United States Court of Appeals For the Eighth Circuit
Andrea L. Dammann; May K. Yang, individually and on behalf of classes of similarly situated indivduals, Plaintiffs – Appellants
Progressive Direct Insurance Company, Defendant – Appellee
Appeal from United States District Court for the District of Minnesota – Minneapolis
Submitted: March 8, 2017
Filed: May 11, 2017
Before BENTON, BEAM, and MURPHY, Circuit Judges.
Civil case – Civil Procedure. Plaintiffs failed to show that it was legally impossible for them to recover more than $5 million in damages, and the district court did not err in denying their motion to remand the matter to state court; nor did the court err in granting Progressive’s motion to dismiss under Rule 12(b)(6) as Minnesota’s No Fault Act allows insurers to offer policies with deductibles which reduce coverage below $20,000 for medical expenses and $20,000 for economic loss.
MURPHY, Circuit Judge.
Plaintiffs Andrea Dammann and May Yang filed a class action in Minnesota state court alleging that Progressive Direct Insurance Company (Progressive) sold insurance policies with benefits below the statutory minimum required by Minnesota law. After Progressive removed the case to federal court, plaintiffs moved to remand. Plaintiffs argue that the requirements for removal under the Class Action Fairness Act (CAFA) were not met. The district court denied plaintiffs’ motion to remand and subsequently granted Progressive’s motion to dismiss for failure to state a claim.
Plaintiffs appeal, and we affirm.
Andrea Dammann and May Yang are both Minnesota residents who purchased automobile insurance policies from Progressive. Payments of certain deductibles were required by the policies in the event of covered losses: $100 for medical expense payments and $200 for economic loss payments. Both policies provided only the minimum coverage required by Minnesota law: $20,000 for medical expenses, and $20,000 for economic losses.
Dammann and Yang both suffered covered losses and incurred more than $20,100 in medical expenses as a result. Because their policies included the $100 deductible for medical expense payments and a maximum coverage of $20,000, each plaintiff received a payment of just $19,900 from Progressive. Both filed suit in Minnesota state court alleging that Progressive’s practice of selling policies with deductibles which reduced benefit payments below $20,000 for medical expenses and for economic losses violated Minnesota law. Plaintiffs sought to represent a class of all similarly situated individuals.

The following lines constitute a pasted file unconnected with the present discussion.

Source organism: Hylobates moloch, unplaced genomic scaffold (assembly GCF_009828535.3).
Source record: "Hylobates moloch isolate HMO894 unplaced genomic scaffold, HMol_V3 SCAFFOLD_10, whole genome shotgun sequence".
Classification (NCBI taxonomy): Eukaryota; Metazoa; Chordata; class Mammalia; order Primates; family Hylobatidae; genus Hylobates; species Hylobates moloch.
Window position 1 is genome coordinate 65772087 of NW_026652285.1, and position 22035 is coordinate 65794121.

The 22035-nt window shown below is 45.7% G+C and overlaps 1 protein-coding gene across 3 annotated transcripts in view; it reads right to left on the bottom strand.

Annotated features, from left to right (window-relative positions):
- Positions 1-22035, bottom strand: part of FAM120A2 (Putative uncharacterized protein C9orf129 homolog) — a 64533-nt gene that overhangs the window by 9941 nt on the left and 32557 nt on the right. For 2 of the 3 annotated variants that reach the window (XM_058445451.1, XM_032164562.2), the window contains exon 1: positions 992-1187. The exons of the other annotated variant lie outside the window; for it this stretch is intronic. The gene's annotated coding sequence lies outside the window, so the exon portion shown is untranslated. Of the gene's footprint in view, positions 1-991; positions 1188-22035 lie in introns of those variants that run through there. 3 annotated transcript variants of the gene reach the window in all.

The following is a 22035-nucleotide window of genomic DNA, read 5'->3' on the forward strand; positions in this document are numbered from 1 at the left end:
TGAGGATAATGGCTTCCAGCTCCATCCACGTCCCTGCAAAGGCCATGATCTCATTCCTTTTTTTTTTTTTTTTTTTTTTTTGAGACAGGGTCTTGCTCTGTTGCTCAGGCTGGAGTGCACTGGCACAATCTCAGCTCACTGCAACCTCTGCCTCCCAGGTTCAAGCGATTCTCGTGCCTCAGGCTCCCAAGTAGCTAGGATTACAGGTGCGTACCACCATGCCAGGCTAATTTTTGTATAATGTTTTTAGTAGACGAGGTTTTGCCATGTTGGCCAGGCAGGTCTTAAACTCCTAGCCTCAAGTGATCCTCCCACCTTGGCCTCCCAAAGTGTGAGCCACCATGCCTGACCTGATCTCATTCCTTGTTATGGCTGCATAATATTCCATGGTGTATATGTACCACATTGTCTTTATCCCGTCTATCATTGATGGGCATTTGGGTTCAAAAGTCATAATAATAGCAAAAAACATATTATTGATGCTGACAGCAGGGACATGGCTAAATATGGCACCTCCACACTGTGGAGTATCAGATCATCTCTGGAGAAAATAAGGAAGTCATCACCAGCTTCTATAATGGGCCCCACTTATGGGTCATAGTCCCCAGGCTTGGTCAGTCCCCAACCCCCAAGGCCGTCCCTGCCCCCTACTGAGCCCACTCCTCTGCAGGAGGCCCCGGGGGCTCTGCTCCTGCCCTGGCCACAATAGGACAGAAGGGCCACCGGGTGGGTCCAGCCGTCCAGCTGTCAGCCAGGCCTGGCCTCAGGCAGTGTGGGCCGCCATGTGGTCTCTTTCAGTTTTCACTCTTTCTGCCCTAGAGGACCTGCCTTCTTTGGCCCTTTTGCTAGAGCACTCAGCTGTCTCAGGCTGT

Progressive timely removed the case to federal court. Plaintiffs then moved to remand to state court on the ground that CAFA’s jurisdictional requirements were not met because the amount in controversy did not exceed $5,000,000. After the district court denied the motion to remand, Progressive moved to dismiss the case under Federal Rule of Civil Procedure 12(b)(6). The district court granted the motion to dismiss, and plaintiffs appeal.
Plaintiffs first argue that the district court should have remanded the case to state court because it lacked jurisdiction. We review de novo a district court decision that subject matter jurisdiction exists under CAFA. See Bell v. Hershey Co., 557 F.3d 953, 956 (8th Cir. 2009). If the district court’s jurisdictional decision rests on findings of fact, we review those factual determinations for clear error. See Scottsdale Ins. Co. v. Universal Crop Prot. All., LLC, 620 F.3d 926, 930 (8th Cir. 2010).
Under CAFA, federal courts have original jurisdiction over class actions “where, among other things, 1) there is minimal diversity; 2) the proposed class contains at least 100 members; and 3) the amount in controversy is at least $5 million in the aggregate.” Raskas v. Johnson & Johnson, 719 F.3d 884, 886 (8th Cir. 2013). The party seeking removal under CAFA bears the burden of establishing these jurisdictional requirements by a preponderance of the evidence. See id. at 887.